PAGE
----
Anyway, to make a long story short, I ended up on really enjoying the beginning of “The Lightkeepers” by Abby Geni (published by Counterpoint in 2016). While I don’t think the first paragraph on its own is the best first paragraph ever, it was good enough to get me to read on, and after a few pages I was hooked. Here is the first paragraph just to give you an idea of what the literary style is like:

THE BIRDS ARE making their battle cry. Miranda can see a group of gulls wheeling in her direction. White feathers. Glinting beaks. Mad eyes. She has enough experience with their capacity for violence to recognize their intent. They are moving into attack formation, circling her like bomber jets homing in on a target.

For a good portion of the book, I was really into the style of this book–quite dramatic, with frequent use of creative smilies and other figures of speech that adeptly describe not only the senses of the main character, but also her feelings and thoughts. While I think some parts of the story were a little slow, overall the writing itself is very well paced, flows smoothly, and uses a variety of patterns to keep things interesting.

Some of the emotional descriptions were so realistic that I felt for sure that many of these things had to come from real experiences (or at least feelings) of the author, just as one suspects when you see a skilled actor or actress. While I haven’t researched Geni in much detail, reading her short story collection “The Last Animal” and any books that she publishes later may help answer that question.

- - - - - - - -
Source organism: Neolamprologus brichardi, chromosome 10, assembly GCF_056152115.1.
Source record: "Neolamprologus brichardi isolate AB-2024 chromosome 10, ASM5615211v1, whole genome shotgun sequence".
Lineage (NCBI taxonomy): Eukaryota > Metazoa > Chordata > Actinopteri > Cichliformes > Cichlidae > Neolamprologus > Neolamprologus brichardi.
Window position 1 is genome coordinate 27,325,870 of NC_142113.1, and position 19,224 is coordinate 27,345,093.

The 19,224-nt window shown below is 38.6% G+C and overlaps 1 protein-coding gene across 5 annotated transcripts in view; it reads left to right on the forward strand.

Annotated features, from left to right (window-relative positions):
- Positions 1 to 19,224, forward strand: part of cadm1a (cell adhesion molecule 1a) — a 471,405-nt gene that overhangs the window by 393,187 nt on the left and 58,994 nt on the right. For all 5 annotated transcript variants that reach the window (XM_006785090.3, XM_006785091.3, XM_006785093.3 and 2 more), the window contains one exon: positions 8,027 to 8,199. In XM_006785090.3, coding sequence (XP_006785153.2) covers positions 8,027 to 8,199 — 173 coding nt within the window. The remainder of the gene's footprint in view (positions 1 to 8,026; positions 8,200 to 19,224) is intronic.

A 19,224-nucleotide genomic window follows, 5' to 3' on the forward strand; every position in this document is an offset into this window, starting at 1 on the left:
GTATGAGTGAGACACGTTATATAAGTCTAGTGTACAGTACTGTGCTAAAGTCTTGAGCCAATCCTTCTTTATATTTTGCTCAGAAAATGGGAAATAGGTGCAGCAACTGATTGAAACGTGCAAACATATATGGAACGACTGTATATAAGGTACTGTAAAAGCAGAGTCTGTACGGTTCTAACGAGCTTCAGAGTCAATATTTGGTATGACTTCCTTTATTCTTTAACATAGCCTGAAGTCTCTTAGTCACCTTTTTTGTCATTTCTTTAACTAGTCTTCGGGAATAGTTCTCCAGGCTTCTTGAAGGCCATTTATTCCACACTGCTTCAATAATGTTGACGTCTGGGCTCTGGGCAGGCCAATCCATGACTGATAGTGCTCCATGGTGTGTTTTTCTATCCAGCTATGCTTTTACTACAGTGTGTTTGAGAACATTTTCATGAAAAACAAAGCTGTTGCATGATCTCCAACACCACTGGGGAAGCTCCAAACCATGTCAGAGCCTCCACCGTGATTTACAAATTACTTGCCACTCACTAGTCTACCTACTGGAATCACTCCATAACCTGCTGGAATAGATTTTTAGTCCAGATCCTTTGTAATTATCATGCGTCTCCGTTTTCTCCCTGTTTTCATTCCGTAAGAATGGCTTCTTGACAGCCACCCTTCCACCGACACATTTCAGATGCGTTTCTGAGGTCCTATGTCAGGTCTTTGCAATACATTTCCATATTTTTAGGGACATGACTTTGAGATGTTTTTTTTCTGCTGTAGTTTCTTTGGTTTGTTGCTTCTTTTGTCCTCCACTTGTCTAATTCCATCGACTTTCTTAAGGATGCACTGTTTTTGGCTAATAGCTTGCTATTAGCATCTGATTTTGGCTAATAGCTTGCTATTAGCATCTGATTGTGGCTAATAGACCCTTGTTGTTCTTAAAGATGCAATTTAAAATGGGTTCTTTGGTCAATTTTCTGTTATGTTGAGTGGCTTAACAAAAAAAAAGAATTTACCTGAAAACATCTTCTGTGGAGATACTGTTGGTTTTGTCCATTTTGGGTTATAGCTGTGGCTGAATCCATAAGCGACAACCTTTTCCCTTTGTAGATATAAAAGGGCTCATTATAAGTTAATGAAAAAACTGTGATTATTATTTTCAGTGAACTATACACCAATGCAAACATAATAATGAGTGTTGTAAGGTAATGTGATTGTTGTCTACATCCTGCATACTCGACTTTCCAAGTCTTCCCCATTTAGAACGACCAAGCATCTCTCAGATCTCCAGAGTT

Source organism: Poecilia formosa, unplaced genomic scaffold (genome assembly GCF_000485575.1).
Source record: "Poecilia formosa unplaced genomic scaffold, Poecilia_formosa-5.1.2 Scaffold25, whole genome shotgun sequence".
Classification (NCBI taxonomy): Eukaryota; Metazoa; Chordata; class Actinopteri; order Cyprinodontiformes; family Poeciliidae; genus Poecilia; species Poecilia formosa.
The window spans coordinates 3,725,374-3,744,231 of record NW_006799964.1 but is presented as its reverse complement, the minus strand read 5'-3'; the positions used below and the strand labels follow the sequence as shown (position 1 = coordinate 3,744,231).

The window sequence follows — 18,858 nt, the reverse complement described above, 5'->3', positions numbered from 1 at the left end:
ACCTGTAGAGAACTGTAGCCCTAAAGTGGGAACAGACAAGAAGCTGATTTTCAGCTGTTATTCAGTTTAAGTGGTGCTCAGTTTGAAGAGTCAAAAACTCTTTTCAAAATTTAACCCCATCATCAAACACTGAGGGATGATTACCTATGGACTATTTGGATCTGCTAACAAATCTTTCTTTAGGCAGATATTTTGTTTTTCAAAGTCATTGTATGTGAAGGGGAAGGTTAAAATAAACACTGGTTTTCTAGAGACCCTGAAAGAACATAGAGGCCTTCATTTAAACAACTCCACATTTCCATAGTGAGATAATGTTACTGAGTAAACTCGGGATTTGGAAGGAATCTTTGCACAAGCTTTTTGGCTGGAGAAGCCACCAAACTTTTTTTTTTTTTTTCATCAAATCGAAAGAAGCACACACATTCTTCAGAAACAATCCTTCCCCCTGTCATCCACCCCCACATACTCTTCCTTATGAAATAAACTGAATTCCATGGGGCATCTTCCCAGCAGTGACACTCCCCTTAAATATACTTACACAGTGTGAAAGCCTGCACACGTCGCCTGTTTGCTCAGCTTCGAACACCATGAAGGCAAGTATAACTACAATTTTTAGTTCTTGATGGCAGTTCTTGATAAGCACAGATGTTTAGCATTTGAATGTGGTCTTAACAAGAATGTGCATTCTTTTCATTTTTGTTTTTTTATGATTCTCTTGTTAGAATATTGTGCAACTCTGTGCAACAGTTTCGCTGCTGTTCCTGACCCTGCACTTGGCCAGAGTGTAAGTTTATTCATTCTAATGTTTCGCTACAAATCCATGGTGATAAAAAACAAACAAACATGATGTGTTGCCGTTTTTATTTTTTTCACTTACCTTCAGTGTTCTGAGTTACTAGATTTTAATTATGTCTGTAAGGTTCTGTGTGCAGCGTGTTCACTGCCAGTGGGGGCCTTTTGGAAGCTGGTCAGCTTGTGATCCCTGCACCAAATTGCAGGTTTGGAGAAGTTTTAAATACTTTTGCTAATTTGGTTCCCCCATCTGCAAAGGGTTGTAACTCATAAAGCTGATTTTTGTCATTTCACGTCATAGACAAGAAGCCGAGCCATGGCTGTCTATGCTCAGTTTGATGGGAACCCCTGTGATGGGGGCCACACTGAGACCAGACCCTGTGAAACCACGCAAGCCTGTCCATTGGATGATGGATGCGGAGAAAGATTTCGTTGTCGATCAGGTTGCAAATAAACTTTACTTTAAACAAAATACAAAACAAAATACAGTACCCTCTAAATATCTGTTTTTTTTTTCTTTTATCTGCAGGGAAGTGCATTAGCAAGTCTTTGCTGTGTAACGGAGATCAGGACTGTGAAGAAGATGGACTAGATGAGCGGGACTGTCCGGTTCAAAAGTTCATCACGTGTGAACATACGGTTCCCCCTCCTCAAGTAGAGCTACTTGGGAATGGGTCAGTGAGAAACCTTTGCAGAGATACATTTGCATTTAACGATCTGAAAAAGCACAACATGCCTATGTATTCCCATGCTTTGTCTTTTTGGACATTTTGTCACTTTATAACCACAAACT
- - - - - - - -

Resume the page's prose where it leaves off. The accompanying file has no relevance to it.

From the point of view of looking for a fresh style to analyze, understand, and eventually integrate portions of it into my own translations and writings, this was a great experience. Coincidentally, this book shares an important element with my last major translation project as well as my current one, which is the element of nature. Actually, I would say that is the most important element in the book, more predominant than any one character.

When I read through this book I went in two phases: the first 50-60% I was in the mindset of analyzing the style and appreciating the atmosphere (another major element). But sometime a little after the halfway mark, I got more invested in the story (I think this was partially because it picked up the pace) and stopped paying so much attention to the structure of each sentence, instead just focusing on reading as fast as I could to see how things ended. It was, oddly, a pretty drastic transition: one day I was reading with one mindset, and the next day with a different one.